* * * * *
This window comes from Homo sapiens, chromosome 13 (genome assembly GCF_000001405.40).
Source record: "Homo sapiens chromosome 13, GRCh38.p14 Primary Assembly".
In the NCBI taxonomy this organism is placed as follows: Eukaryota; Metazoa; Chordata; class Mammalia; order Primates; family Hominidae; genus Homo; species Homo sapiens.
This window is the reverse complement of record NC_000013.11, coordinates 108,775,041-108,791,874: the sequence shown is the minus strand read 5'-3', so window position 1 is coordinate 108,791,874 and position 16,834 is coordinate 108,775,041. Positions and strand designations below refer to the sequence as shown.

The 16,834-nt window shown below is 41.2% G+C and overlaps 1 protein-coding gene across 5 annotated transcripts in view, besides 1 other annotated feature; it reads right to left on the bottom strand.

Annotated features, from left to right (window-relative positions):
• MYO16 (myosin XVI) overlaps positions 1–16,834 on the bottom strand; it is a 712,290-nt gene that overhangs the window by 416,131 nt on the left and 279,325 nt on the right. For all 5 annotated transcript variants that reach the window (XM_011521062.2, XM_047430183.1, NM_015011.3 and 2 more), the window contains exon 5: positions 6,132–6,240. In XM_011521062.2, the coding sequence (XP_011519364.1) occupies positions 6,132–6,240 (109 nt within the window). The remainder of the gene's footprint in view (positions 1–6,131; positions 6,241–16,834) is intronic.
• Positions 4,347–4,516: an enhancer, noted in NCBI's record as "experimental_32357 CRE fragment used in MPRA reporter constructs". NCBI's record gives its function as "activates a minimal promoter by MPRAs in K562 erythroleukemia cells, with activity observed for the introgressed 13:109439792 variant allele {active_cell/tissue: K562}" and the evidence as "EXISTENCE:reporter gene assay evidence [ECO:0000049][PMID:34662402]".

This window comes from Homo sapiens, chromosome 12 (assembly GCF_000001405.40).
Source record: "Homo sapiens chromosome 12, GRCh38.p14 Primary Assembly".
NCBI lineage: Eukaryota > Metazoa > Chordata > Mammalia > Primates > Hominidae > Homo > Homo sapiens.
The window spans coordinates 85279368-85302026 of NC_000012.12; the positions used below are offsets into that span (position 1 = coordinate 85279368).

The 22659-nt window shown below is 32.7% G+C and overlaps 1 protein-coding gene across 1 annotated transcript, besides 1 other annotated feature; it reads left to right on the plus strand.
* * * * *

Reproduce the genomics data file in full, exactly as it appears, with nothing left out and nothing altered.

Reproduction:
This window comes from Homo sapiens, chromosome 13 (genome assembly GCF_000001405.40).
Source record: "Homo sapiens chromosome 13, GRCh38.p14 Primary Assembly".
In the NCBI taxonomy this organism is placed as follows: Eukaryota; Metazoa; Chordata; class Mammalia; order Primates; family Hominidae; genus Homo; species Homo sapiens.
This window is the reverse complement of record NC_000013.11, coordinates 108,775,041-108,791,874: the sequence shown is the minus strand read 5'-3', so window position 1 is coordinate 108,791,874 and position 16,834 is coordinate 108,775,041. Positions and strand designations below refer to the sequence as shown.

The 16,834-nt window shown below is 41.2% G+C and overlaps 1 protein-coding gene across 5 annotated transcripts in view, besides 1 other annotated feature; it reads right to left on the bottom strand.

Annotated features, from left to right (window-relative positions):
• MYO16 (myosin XVI) overlaps positions 1–16,834 on the bottom strand; it is a 712,290-nt gene that overhangs the window by 416,131 nt on the left and 279,325 nt on the right. For all 5 annotated transcript variants that reach the window (XM_011521062.2, XM_047430183.1, NM_015011.3 and 2 more), the window contains exon 5: positions 6,132–6,240. In XM_011521062.2, the coding sequence (XP_011519364.1) occupies positions 6,132–6,240 (109 nt within the window). The remainder of the gene's footprint in view (positions 1–6,131; positions 6,241–16,834) is intronic.
• Positions 4,347–4,516: an enhancer, noted in NCBI's record as "experimental_32357 CRE fragment used in MPRA reporter constructs". NCBI's record gives its function as "activates a minimal promoter by MPRAs in K562 erythroleukemia cells, with activity observed for the introgressed 13:109439792 variant allele {active_cell/tissue: K562}" and the evidence as "EXISTENCE:reporter gene assay evidence [ECO:0000049][PMID:34662402]".

This window comes from Homo sapiens, chromosome 12 (assembly GCF_000001405.40).
Source record: "Homo sapiens chromosome 12, GRCh38.p14 Primary Assembly".
NCBI lineage: Eukaryota > Metazoa > Chordata > Mammalia > Primates > Hominidae > Homo > Homo sapiens.
The window spans coordinates 85279368-85302026 of NC_000012.12; the positions used below are offsets into that span (position 1 = coordinate 85279368).

The 22659-nt window shown below is 32.7% G+C and overlaps 1 protein-coding gene across 1 annotated transcript, besides 1 other annotated feature; it reads left to right on the plus strand.